Soon after, however, Lucky took what she had saucily sang to him and Henriette now knew what could change you in one really important area.

She had awoken that unfortunate morning, in the chilly dawn, with the a quite different melody of a Mills Brother song playing in her head...

I'll be glad when you're dead, you rascal you. I'll be tickled to death when you leave this earth, you dog,"
Then, with a regal sense of triumph as she rose and dressed.
I'll be standing on a corner high
When they bring your body by
I'll be glad you're dead
You rascal you.

She had met Dilly when he was a TA for one of her classes... At that time she was studying to go into psychoanalysis while Dilly was studying anthropology. She'd thought she'd lost him when she pulled another of her stunts to see how he'd react when she brazenly remarked that she might go both ways... He had pulled away from her then...not understanding her desire to be seen as sophisticated really was resulting in choices she shouldn't make... The truth was that she continued to make wrong decisions, somehow making it through the results of those choices and becoming more mature as each was faced before moving forward...

The Depression, death, and all of the other fears and politics of the world went on until she and Dilly came together again and she began to take an interest in his work with Native Americans...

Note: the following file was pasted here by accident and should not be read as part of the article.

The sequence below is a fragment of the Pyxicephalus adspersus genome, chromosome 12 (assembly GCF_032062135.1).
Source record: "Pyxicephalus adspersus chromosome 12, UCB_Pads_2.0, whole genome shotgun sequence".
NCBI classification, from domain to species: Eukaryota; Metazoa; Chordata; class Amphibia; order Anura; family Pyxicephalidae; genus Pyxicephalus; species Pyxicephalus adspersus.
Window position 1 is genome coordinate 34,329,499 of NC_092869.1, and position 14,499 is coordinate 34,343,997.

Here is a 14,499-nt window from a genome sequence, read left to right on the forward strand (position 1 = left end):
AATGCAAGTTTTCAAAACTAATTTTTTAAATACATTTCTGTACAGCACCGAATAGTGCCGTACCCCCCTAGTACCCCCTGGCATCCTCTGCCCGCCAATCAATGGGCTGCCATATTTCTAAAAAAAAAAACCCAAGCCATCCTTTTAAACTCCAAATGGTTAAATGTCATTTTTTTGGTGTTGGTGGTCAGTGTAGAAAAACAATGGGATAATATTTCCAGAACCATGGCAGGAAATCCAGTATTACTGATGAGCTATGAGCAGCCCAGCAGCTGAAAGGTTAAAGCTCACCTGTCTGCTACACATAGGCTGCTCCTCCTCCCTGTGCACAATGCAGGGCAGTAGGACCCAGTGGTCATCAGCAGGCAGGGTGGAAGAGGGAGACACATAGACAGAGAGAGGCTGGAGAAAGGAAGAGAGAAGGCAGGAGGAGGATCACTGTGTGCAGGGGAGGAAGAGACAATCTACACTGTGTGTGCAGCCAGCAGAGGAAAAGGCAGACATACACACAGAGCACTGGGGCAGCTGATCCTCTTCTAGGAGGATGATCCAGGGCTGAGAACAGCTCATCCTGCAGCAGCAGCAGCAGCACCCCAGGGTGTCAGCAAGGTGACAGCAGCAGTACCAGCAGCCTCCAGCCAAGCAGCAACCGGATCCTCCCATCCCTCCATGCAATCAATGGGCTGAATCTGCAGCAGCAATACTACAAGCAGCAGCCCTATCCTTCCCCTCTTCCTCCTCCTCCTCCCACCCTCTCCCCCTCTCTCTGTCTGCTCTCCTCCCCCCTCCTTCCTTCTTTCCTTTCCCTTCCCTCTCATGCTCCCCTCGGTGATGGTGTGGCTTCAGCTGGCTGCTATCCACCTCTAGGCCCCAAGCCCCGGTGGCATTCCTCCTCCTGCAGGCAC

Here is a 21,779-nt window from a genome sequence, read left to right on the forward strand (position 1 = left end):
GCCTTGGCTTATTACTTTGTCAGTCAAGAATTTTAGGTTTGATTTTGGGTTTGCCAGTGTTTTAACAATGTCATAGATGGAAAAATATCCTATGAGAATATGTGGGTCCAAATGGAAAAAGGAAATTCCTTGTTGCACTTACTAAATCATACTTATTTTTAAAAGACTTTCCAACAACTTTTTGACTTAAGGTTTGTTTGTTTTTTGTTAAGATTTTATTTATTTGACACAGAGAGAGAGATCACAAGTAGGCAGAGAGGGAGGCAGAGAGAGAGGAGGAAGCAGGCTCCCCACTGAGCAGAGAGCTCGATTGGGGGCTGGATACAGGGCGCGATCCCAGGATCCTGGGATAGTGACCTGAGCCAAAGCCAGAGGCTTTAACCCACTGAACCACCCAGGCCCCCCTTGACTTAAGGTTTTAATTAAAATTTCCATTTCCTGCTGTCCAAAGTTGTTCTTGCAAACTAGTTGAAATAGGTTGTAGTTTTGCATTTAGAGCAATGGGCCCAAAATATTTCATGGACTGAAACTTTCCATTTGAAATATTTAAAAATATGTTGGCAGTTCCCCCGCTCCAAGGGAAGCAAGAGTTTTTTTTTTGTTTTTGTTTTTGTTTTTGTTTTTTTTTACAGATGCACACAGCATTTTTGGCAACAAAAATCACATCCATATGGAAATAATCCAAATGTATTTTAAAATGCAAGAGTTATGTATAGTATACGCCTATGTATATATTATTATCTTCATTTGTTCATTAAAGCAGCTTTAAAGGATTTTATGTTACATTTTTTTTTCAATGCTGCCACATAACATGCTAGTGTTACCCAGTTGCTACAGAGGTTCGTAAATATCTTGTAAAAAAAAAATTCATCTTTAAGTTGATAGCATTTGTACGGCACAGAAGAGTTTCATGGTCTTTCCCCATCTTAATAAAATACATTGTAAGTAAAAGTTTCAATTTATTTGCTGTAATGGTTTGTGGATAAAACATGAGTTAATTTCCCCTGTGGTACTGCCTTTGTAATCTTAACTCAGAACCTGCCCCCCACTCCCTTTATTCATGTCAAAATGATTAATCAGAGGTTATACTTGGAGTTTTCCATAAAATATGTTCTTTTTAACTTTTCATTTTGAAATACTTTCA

...Dilly was glad to see her happy and never questioned her abandonment of anthropology. Now when he talked about the Ghost Dance, the glowed  as much as he, thinking of the story growing inside her, already taking form on the page...

This epic novel shares the dream of living in a world where we are all free to be ourselves and still be connected...Would Henriette be able to find that free unsullied land...Perhaps...but not as most of us would have expected... But for those of us who want to know "who we are," Henriette carves the way to not only find ourselves, but the willingness to share it with others. Quite an accomplishment...Do check out this remarkable book...


After a lifetime career in modern dance, Maggie Kast received a Master of Theological Studies from Catholic Theological Union and began teaching, choreographing and performing liturgical dance. She received an M.F.A. in fiction from Vermont College in 2001 and has published fiction in The Sun, Carve Magazine, Kaleidoscope, Nimrod International, Paper Street and others. Her essays have appeared in America, Writer's Chronicle, Image and others. A chapter of her book, published in ACM (Another Chicago Magazine), won a Literary Award from the Illinois Arts Council and a Pushcart nomination.